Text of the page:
I recently completed a 6-week virtual story skills workshop from the Akimbo team. It was an excellent, if demanding, experience. I signed up because I wanted to tell better stories in my work life. Along the way I discovered I also wanted to see if I could learn to write better song lyrics. I had the opportunity to learn and practice proven techniques for creating stories that matter. I received a lot of helpful feedback and gave feedback to others who were working at their own skills. Perhaps the most fun was getting exposure to so many examples of excellent stories that are out in the world. What I learned is this: any of us can become good storytellers. Even me. I don’t think it is a natural state for me, but with practice I can get better.
The most unexpected take-away came near the end of the workshop. We were asked to watch a TED talk from someone named Matthew Dicks; his talk is called Homework for Life. It’s an entertaining talk and worth watching. His “homework” for writing great stories is to take 5 minutes at the end of every day and write down the most memorable or impactful moment of the day. He made a habit of this for years, and before long he had an endless stockpile of ideas for stories, because he realized most great stories are built around small yet poignant moments.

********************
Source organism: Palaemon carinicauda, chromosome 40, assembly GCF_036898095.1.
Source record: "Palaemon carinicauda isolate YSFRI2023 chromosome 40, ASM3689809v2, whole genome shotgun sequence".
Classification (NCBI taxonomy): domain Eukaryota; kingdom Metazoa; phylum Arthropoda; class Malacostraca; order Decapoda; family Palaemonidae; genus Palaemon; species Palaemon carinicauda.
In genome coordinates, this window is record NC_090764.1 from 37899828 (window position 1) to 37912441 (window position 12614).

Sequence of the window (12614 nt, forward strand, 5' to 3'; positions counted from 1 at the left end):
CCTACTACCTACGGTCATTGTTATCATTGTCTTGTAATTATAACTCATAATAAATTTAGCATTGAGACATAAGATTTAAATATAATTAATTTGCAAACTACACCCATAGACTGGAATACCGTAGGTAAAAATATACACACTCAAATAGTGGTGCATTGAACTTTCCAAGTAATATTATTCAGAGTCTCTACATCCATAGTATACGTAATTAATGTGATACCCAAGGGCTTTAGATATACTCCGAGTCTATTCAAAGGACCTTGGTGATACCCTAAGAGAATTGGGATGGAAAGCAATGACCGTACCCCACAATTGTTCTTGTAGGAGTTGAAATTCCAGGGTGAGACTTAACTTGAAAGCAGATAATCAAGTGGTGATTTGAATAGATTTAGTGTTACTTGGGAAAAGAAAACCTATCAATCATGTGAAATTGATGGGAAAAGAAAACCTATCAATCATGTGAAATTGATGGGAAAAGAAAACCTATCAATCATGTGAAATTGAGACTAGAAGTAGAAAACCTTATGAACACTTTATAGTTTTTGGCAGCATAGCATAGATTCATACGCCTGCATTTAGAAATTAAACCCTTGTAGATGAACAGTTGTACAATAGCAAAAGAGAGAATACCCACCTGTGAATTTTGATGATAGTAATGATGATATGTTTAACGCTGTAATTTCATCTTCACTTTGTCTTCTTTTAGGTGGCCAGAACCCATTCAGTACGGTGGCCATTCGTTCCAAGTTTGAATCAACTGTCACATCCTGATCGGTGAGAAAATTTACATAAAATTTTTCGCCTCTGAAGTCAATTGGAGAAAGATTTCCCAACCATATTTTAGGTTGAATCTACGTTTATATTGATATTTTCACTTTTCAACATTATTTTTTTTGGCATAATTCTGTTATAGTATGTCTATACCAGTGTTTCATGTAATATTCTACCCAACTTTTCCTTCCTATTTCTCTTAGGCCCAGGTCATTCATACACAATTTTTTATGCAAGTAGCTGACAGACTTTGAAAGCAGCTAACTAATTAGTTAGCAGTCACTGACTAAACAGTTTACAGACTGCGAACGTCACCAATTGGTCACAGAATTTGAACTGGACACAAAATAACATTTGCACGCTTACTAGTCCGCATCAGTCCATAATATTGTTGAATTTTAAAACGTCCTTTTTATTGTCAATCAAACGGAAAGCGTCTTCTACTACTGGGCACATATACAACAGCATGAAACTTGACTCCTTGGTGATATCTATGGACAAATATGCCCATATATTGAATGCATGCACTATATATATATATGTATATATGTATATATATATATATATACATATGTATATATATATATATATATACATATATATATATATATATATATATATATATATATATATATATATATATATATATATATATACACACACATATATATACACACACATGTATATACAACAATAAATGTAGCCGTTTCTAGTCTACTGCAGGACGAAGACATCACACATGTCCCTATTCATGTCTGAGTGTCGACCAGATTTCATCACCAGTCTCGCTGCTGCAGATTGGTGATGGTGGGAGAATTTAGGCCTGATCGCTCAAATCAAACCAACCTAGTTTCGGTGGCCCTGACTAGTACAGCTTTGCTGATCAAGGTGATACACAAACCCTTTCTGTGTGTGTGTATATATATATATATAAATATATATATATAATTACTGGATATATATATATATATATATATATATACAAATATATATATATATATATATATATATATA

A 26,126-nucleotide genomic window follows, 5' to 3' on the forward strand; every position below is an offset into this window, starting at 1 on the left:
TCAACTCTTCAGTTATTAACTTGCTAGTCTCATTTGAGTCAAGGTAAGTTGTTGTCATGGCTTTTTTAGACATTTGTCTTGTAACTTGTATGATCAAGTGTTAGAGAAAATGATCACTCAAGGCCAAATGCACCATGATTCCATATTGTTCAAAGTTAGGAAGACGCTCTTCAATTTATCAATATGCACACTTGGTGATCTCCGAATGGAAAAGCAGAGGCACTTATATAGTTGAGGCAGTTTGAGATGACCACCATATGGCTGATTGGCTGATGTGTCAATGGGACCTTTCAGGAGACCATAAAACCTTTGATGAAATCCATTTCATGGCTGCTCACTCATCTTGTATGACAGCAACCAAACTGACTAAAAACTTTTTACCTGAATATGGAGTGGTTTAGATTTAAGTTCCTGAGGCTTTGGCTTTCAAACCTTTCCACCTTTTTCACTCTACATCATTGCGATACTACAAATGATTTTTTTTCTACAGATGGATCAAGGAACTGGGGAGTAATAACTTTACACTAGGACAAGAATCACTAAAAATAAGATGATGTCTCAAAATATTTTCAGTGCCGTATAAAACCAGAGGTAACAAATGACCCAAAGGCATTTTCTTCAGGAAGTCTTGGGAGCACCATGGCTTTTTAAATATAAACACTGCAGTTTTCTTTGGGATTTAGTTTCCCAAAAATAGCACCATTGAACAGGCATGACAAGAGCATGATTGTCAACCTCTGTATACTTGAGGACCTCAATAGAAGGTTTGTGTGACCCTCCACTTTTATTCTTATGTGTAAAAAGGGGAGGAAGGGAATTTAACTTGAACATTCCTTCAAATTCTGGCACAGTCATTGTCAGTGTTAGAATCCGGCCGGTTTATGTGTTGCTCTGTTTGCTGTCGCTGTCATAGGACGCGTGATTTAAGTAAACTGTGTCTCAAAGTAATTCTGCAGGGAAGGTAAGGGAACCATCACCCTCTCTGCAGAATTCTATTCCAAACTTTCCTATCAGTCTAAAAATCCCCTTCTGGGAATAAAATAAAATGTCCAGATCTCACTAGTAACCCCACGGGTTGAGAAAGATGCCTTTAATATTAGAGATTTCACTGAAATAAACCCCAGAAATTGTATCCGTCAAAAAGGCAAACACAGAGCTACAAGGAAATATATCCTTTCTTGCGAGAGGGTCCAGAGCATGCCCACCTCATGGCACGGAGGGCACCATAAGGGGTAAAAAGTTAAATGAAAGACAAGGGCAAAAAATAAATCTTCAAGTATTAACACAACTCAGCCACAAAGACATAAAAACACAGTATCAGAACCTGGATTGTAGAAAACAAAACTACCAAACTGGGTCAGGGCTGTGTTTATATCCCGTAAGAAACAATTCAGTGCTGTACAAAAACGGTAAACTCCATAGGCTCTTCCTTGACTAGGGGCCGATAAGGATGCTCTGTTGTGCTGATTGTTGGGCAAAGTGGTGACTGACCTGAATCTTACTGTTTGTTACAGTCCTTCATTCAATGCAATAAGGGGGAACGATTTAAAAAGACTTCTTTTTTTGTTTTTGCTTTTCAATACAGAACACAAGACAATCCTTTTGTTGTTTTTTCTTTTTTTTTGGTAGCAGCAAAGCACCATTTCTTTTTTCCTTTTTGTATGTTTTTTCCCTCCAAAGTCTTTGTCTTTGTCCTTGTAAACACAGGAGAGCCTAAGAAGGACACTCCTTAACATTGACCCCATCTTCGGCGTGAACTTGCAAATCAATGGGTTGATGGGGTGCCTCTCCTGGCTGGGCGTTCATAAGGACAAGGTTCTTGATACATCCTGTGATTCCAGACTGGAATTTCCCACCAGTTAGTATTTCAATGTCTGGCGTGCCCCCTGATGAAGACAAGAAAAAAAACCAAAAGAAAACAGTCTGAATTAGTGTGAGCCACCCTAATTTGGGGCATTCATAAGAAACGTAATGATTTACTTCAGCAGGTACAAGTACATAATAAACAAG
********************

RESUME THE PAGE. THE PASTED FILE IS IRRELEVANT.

What I loved best about the TED talk is his habit had the unexpected side effect of slowing down life. Taking those 5 minutes to remember some moment each day (usually they were good moments, sometimes they were not) created space to appreciate and relish what was happening in life, rather than just passing through. Another unexpected benefit is the act of recording an event from today tends to trigger memories of other episodes from our life, so we get to reconnect with moments we might otherwise have forgotten or lost track of.
I’ve tried doing this myself – taking five minutes at bedtime to write down a moment from the day. So far my track record isn’t great but I do have about 4-5 ideas captured on paper. I’ll keep going and see what happens.